Smartphone app tracks environmental impact of volatile anesthetics as well as other medical waste like gloves and syringes to reduce greenhouse gas emissions. “To our knowledge, not too many people in Canada have attempted to quantify these emissions,” says ITAG team.

McGill University’s Intelligent Technology in Anesthesia research group (ITAG) has developed a smartphone application called the ITAG Green House Gas (GHG) Calculator, to help minimize greenhouse gas emissions caused by the healthcare sector’s use of anesthesia as well as medical waste like syringes and personal protective equipment (PPE), such as masks and gloves.

According to a 2023 report in The Annals of The Royal College of Surgeons of England, medical devices and consumables are the greatest contributor to the healthcare sector’s carbon footprint, ranging from 73.3% to 86.8% of the total. The Lancet’s Countdown 2019 Policy Brief for Canada on heath and climate change found that Canada’s health sector is responsible for 4.6% of the country’s total greenhouse gas emissions. The journal recommends that Canada “make health a key consideration in all climate-related policy and ensure that the country’s commitments represent its fair share of emissions reductions under the Paris Agreement.” In a recent commentary, Canadian Medical Association President Kathleen Ross suggested that governments and healthcare leaders “work to ‘green’ the health system to help reduce our own carbon footprint. We cannot afford to wait any longer for bold action.”

Thomas Hemmerling

The development of ITAG’s Green House Gas Calculator began with looking at types of general anesthesia that use volatile anesthetics, halogenated chlorofluorocarbons or fluorinated hydrocarbons, all of which damage the earth’s ozone layer.  “In the case of anesthesia used in surgery, we developed calculations and simulators, and in the last couple of years we have focused more and more on artificial intelligence to help us deal with evaluating environmental issues,” says Thomas M. Hemmerling, MD, group leader and Professor in the Department of Anesthesia. “The idea was basically to combine looking at the environmental impact of things we do and use in the healthcare system, and try to use AI to minimize the carbon footprint. That meant looking at all sorts of things that we use, not just in anesthesia, but also consumables that physicians and other healthcare providers use. We then added a tracking feature to the application, which you can download onto your iPhone or Android.”

Sean Jeffries

Developing the application required the expertise of ITAG’s electrical and computer engineering students. One of the main developers is experimental medicine graduate and ITAG research associate Sean Jeffries, who provides a roadmap of the project. “We started with anesthetic gases and looking at how can you potentially lower the greenhouse effect of those gases because they’re very volatile,” he explains. “What essentially happens is if you don’t use all of it in the procedure, you actually need to incinerate the product, because it produces a lot of CO2. Then we asked ourselves, what can we do to lower the footprint in other aspects of medicine because this must be going on all around the hospital network. So, we looked at PPE throughout the COVID pandemic and we isolated different things such as syringes, masks and gloves.”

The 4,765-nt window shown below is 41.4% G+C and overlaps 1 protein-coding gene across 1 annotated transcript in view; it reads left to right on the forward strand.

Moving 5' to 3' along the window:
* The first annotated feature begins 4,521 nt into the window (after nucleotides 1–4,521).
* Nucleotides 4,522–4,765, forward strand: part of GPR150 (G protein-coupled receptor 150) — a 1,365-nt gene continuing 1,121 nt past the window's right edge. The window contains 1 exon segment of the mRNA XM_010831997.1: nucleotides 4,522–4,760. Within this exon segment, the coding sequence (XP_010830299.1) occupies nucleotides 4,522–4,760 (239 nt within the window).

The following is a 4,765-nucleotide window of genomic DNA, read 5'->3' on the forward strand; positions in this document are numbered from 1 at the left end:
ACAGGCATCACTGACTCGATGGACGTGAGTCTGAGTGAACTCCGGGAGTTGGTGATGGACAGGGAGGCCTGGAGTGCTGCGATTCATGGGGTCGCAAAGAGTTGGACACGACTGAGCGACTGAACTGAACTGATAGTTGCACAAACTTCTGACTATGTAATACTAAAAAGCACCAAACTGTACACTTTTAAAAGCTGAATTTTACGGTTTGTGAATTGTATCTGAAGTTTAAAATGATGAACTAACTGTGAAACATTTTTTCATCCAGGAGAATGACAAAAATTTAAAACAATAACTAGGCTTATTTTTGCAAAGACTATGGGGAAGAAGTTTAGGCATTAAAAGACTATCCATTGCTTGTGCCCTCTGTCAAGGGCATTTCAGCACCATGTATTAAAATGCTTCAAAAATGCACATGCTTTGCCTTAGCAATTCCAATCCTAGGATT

Screenshot from the ITAG GHG Calculator app

To use the ITAG Green House Gas Calculator, health professionals scroll through a display of items and choose the products used in a procedure or treatment, and add them to a history log. “The idea is that once you have enough data accumulated you can understand what factors and what products are contributing the most to the carbon footprint of the hospital,” Jefferies notes. “If we know that we can look at what are some alternative solutions that would lower that carbon footprint. For example, if we have gloves that are being used unnecessarily, maybe let’s send a memo out that says we have data that suggests hand sanitizing procedures instead of using gloves when there are no open wounds. The idea isn’t to shame people and say look at how much you’re using, it offers solutions as well. And we can continually update the app with solutions, and that’s where the AI will come in, using the collected data to point out the most carbon-efficient way to go about your procedure.”

Screenshot from the ITAG GHG Calculator app


Jeffries says the app will spark further discussion about the carbon footprint of the health sector. “To our knowledge, not too many people – certainly not in Canada or Montreal – have attempted to quantify these emissions. We know they’re there, but this gives you actual solid numbers on it and then can help you identify where the problems are coming from.”

Having sufficient data on the optimal treatment approaches that aim to minimize carbon footprint will benefit healthcare delivery and the environment, Dr. Hemmerling says. “The more data you have, the better prepared you will be to make decisions that have positive outcomes. If you don’t know how what you create has an impact, you will probably not change your practice, but the more you know, the more you will think about it and the more you will probably come up with environmentally-friendly solutions.”

The ITAG GHG Calculator, which includes regular updates, is available to the public free of charge at Google Play and Apple App Store.


ITAG lab:

Canada’s health system is among the least green (CMAJ)